Some strategies to engage learners

Dopamine uppers

Dopamine is the neurochemical used to regulate attention by the brain’s pre-frontal cortex. High levels of dopamine are present when children are stimulated online – it is rewarding and addictive.

So, in the classroom, try regular movement breaks, student-driven investigation, using humour and competition, and learning and mindset training for tolerating and overcoming boredom as ways to help the dopamine-deflated child to re-engage.

Educating the child on how their brain works and how technology changes it is also exceptionally important. We all want our young ones to be thoughtful and critical consumers of online content and teaching them about managing their screen time is an essential part of this process.

  • Children’s movement breaks: Aim to include a brief movement break every 15 to 20 minutes. It can be as simple as three moves in a “Simple Simon” game or running around a chair. Movement stimulates the production and uptake of dopamine.
  • Educator movement in the room: For children used to gaming or watching hours of dance moves on TikTok, the stationary, sedentary teacher ushers in a learning coma. Moving about while teaching, teaching from different places in the room, and using objects moving through space – moving a talking stick, catching a ball to respond – stimulates dopamine uptake in the brain.
  • Interest: Including a well-placed joke or something amusing and entertaining is a great dopamine driver. Riddles, mysteries, and puzzles are all ways to increase interest.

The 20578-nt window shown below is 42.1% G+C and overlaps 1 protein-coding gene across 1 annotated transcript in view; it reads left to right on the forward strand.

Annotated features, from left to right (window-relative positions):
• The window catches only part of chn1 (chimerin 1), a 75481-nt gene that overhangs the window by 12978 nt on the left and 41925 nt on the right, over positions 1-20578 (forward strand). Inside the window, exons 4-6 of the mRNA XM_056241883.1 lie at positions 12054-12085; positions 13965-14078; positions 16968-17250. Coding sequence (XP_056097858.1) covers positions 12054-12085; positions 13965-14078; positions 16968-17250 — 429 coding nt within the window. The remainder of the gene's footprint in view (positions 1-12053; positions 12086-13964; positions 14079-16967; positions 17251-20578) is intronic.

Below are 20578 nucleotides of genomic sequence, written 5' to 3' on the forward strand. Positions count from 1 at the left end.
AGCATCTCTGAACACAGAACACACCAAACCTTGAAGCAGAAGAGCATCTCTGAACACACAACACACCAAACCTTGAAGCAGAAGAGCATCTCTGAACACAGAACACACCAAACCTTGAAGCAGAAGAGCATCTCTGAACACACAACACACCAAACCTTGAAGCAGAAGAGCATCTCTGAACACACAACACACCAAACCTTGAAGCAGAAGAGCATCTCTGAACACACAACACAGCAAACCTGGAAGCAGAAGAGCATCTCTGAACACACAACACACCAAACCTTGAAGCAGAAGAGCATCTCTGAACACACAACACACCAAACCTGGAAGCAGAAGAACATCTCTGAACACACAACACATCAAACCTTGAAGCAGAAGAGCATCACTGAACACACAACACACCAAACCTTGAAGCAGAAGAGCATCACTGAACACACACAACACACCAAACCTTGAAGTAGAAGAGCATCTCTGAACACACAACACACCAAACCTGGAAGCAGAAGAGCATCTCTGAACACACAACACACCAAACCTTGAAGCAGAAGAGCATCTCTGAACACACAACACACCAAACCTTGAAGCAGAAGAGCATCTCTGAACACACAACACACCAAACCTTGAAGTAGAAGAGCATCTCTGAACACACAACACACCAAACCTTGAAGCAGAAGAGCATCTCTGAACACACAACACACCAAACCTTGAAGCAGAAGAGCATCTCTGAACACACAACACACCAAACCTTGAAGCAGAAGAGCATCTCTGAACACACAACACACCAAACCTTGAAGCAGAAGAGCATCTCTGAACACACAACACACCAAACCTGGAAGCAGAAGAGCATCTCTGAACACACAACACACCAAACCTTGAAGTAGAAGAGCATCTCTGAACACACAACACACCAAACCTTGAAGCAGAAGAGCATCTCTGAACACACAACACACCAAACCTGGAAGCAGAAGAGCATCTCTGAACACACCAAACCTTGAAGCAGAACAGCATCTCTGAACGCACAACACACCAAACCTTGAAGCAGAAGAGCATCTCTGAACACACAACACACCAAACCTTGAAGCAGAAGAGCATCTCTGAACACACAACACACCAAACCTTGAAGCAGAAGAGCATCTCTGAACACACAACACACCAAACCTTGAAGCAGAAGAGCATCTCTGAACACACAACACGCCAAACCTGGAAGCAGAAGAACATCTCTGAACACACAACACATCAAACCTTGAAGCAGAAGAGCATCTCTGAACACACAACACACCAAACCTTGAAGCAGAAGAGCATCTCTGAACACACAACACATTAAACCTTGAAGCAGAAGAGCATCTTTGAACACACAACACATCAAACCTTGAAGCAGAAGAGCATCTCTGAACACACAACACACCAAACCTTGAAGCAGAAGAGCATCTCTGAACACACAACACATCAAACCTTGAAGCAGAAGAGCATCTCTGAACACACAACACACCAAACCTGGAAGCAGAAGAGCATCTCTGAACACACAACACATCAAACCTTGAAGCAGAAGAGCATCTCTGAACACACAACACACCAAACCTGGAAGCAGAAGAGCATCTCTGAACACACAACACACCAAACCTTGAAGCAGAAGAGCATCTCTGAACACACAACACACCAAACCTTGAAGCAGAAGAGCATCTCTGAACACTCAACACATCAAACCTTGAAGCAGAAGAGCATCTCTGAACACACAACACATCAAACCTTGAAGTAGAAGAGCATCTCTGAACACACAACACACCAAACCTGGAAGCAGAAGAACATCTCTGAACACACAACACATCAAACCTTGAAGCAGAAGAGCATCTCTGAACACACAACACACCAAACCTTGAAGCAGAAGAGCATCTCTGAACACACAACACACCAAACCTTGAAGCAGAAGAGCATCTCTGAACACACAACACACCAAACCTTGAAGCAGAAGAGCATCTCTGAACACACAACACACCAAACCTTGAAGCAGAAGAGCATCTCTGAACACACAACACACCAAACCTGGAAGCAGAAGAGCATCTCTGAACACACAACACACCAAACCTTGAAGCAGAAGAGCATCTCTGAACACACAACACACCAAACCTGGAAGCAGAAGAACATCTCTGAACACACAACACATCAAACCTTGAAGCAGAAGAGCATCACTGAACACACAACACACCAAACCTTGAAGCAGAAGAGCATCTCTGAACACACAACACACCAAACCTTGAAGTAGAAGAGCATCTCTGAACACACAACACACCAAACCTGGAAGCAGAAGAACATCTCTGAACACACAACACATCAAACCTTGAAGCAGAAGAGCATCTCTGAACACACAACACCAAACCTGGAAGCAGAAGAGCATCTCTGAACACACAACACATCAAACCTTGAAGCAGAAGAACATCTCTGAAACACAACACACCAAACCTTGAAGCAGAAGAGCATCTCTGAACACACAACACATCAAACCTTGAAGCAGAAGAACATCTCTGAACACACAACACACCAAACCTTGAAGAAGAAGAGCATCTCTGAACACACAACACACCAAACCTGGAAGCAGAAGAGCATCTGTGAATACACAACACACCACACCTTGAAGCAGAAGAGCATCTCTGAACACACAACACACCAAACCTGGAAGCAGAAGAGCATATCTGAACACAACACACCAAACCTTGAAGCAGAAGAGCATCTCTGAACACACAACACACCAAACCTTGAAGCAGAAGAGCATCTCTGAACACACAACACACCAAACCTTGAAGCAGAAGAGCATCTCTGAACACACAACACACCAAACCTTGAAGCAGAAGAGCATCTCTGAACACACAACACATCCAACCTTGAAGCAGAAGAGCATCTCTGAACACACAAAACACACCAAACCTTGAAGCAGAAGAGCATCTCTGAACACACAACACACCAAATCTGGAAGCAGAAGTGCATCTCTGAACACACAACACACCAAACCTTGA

Routine regulators

The feeling that something is going to go on and on can put learners off before they have even begun. Online, they can open another screen and watch something else in the “boring” bits, or simply scan for content that is more exciting and immediately rewarding.

So, you might display the day’s routine at the beginning of the day so that learners can anticipate how much time they will be spending on a single subject. This encourages the child more used to moving from stimulation to stimulation to mentally plan ahead.

Resilience builders

The reality is that some work just needs to get done – even if it is not wildly exciting. Building a growth mindset capacity for doing hard things is a life-skill.

Teach and display “thinking” strategies that increase higher frustration-tolerance. Positive, no-nonsense, and helpful “super thinking” can be dropped into the beginning of each lesson to help every child to manage their tolerance of repetition and boredom.

  • The sooner I start, the sooner I finish.
  • Effort equals outcome.
  • Nothing lasts forever.

Project-based learning

Responding positively to didactic styles of content delivery seems now far removed from the 21st century child used to asking Alexa for answers to life’s big questions. Planning, problem-solving and collaboratively finding resources encourages children to utilise skills perfected on the internet while gaming or socialising. If we are to use the positives of digital life to our best advantage in education, this is certainly a great way to start.

  • Claire Orange is the CEO DiGii Social. She is a child and family therapist with 30 years of industry experience. Visit